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Product Category Threats and Opportunities

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The footwear industry is marked by a variety of threats and opportunities affecting the ability for companies to gain and maintain market share. Within the domestic market there has recently been moderate growth despite the poor economic performance of the U.S. economy. The industry landscape is fragmented and highly competitive. Recent trends have seen a devaluation of footwear prices as a result of token brand loyalty and low cost strategies of discount manufacturers.

Emphasis has been placed on the Generation Y segment due to level of buying power and size of market. This has caused a shift to retro designs and an increase of specialty boutiques to cater to this market. Companies who wish to compete in this industry must emphasize fashion in tandem with function at reasonable prices, as well as have a substantial capital base to be successful.

Economic concerns

Sluggish economic growth and conservative consumer spending due to the onset of war and threats of terrorism have characterized the U.S. market recently. Job outsourcing due to relaxed or non-existent barriers has also curbed spending and diminished consumption expenditures. Indeed, the U.S. GDP, heavily reliant on consumption expenditures, only showed a 3% growth rate for fiscal year 2003. The consumer confidence index, a measure representing Americans’ opinion on the strength of the economy and future personal earning potential, mirrored this trend by remaining below 100 through the beginning of 2004.

Though economic factors have been negative, the footwear industry has remained relatively stable. In fact, unit sales of footwear increased by almost five percent in 2003, with athletic shoe sales accounted for 35 percent of total. Conversely, though increasing in units sold, the sale price of footwear has declined steadily. A combination of promotion-based purchasing by consumers and a market saturated with low price competitors are two major factors contributing to the continued devaluation of footwear. This trend of bargain prices is likely to continue through the economic recovery period. Regardless, continued recovery will spur positive growth in the footwear industry because of increased disposable income.

Socio-cultural and Demographics

The Generation Y segment has moved into its own as a viable market for footwear. Comprising 25 percent of the total U.S. population, this group accounts for over $200 billion in consumer spending per years. through this spending power, the group has influenced the landscape of footwear retail. More specialty boutiques, such as Urban Outfitters Inc., have surfaced throughout the domestic market to cater specifically to the needs of this target market. Furthermore, research shows that this segment prefers smaller shoe companies such as Steve Madden LTD., Skechers USA, and other comparable brands, which accommodate their needs more readily than larger companies.

This generation has also induced change in the style of footwear. Recent trends have moved to footwear that focuses on flair more so than functionality. The recent shift has influenced changes not only in trend, but in extent of product lines as well. Companies have begun to offer a wider variety of footwear geared towards fashion conscious Gen Y’s who now demand to be satisfied. Recent design trends have taken a general retro course. An increasing number of shoe companies have jumped on the bandwagon and begun marketing shoes that look straight out of the 1980’s.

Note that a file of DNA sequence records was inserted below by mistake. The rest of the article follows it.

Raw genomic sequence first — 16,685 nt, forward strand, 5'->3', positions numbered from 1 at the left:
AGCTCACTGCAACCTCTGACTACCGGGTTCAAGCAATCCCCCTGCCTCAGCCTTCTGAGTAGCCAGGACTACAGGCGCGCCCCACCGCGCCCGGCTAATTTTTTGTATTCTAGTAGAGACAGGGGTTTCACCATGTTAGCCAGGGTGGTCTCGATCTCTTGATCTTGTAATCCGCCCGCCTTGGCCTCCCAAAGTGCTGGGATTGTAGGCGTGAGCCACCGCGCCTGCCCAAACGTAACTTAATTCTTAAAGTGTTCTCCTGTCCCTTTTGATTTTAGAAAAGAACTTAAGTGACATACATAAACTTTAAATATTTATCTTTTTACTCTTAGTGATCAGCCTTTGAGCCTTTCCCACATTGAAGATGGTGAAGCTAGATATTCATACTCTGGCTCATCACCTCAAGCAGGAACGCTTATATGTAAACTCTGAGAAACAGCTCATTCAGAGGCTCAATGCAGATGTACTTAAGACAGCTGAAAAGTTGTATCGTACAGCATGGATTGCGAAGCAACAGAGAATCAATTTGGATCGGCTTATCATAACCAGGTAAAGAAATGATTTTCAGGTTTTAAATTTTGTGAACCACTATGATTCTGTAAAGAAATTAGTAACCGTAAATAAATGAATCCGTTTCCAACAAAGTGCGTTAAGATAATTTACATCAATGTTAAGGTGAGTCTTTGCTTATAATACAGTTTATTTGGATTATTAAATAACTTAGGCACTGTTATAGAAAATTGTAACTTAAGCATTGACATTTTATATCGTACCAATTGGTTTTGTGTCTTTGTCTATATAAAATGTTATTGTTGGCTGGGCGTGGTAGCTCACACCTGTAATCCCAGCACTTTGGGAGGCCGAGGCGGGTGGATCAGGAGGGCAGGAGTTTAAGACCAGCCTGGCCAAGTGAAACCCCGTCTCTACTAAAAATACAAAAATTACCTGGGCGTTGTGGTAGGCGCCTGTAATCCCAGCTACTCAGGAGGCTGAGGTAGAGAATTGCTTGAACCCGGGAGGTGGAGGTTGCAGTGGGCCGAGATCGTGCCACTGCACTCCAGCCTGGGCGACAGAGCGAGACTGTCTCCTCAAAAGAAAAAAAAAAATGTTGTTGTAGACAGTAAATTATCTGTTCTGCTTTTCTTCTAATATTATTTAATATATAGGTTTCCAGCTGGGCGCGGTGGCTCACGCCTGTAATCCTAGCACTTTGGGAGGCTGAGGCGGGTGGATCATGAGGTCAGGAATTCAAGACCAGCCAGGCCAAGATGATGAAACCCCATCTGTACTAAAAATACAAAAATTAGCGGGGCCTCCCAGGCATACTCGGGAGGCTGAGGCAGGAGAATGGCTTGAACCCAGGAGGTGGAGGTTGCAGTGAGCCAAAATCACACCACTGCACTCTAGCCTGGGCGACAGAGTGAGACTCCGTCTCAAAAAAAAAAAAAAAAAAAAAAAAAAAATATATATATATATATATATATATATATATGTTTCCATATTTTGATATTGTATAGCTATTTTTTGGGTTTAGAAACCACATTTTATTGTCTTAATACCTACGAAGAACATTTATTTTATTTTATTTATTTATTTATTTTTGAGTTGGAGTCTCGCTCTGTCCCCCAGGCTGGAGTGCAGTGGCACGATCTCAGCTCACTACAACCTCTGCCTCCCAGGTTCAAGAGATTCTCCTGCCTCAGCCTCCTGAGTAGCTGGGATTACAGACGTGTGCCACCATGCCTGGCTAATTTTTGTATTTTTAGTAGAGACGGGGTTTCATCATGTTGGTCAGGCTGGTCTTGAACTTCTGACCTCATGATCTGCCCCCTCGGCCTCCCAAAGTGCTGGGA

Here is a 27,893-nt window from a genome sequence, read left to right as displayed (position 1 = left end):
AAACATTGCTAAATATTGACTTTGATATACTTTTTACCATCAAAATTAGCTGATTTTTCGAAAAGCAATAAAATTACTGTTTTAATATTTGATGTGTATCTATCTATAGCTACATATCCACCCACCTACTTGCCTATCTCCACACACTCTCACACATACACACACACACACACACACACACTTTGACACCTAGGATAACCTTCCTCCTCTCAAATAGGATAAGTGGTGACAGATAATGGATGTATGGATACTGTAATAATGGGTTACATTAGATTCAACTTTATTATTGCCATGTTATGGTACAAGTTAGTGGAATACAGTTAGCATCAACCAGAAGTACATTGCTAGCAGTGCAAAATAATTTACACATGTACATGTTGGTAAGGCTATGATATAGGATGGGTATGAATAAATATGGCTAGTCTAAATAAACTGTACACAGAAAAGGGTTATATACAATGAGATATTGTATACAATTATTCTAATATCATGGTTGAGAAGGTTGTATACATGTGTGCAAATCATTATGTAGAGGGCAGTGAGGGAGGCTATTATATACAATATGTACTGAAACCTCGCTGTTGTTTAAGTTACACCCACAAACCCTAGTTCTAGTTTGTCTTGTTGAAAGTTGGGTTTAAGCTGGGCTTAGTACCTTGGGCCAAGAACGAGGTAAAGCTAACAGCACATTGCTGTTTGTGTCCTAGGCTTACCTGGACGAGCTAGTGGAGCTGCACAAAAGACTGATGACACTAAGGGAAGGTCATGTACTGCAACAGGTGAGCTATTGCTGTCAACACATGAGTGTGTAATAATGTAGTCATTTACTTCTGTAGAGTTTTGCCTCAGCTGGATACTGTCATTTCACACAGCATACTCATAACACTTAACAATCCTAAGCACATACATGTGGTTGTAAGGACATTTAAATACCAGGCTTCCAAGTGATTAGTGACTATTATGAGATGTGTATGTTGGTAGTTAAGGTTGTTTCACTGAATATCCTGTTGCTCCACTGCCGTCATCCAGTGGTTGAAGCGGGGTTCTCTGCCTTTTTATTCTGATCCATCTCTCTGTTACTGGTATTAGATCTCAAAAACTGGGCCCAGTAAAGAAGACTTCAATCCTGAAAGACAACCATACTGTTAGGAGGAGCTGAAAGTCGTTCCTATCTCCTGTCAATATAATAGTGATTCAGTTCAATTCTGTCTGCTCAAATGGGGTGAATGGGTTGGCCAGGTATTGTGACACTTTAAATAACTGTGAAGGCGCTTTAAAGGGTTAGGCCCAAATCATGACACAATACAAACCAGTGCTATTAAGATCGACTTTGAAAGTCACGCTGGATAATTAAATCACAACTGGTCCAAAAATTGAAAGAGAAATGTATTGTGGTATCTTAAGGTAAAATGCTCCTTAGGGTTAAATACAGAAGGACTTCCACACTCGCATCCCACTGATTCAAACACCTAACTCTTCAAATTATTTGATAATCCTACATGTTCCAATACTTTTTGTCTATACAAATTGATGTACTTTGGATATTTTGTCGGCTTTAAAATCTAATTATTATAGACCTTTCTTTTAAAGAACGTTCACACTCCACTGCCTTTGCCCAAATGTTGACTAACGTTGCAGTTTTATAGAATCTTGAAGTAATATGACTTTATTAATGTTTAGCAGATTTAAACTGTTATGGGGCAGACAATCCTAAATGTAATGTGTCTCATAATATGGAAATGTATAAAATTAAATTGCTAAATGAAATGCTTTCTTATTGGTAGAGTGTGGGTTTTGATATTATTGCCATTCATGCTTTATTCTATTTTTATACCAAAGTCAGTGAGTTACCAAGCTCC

Another growing trend is the increased awareness of women in sports and fitness. This influx of celebrity female athletes has sparked a rapid growth in female consumers. Though there has been growing movement towards boots and sandals by this market, many women have become more interested in fitness and leisure sports activities. Footwear companies, such as Nike, have tapped in to this new female empowerment, giving rise to more attention on their women product line than before.


The footwear market is both mature and fragmented. Divisions in the industry are athletic, casual, dress, sandal, and sport/hiking. Companies focused on the athletic and sport/hiking segments focus on technologies that increase comfort and performance while the remaining focus on style aspects. Recently, large footwear companies have crossed lines, creating hybrid categories that encompass larger market segments than before. Furthermore, because of regional integration and overall relaxed trade barriers, a majority of shoes purchased in the U.S. are imported. Indeed, imports from China accounted for 80 percent of footwear sold in the U.S. Though mostly from large American firms, such as Nike, this tendency hinders the ability of smaller U.S. firms, who cannot outsource for cheap labor, to capture market share.

Competition is increasing, however, because of low barriers of entry into the market. New firms, despite lacking in global sourcing of production, can move in relatively easily because of low involvement of employees and readily available technologies. Though easy to enter, many smaller firms cannot sustain growth because of the power of consumers to dictate price, large retailer control, and the lack of brand recognition within the market. One saving grace, however, is the shift to smaller cycles in retailer orders due to the change in consumer buying patterns. The trend of consumer purchasing on a need basis has allowed companies with domestic manufacturing sources to compete with larger companies in terms of maintaining inventories in retail stores.

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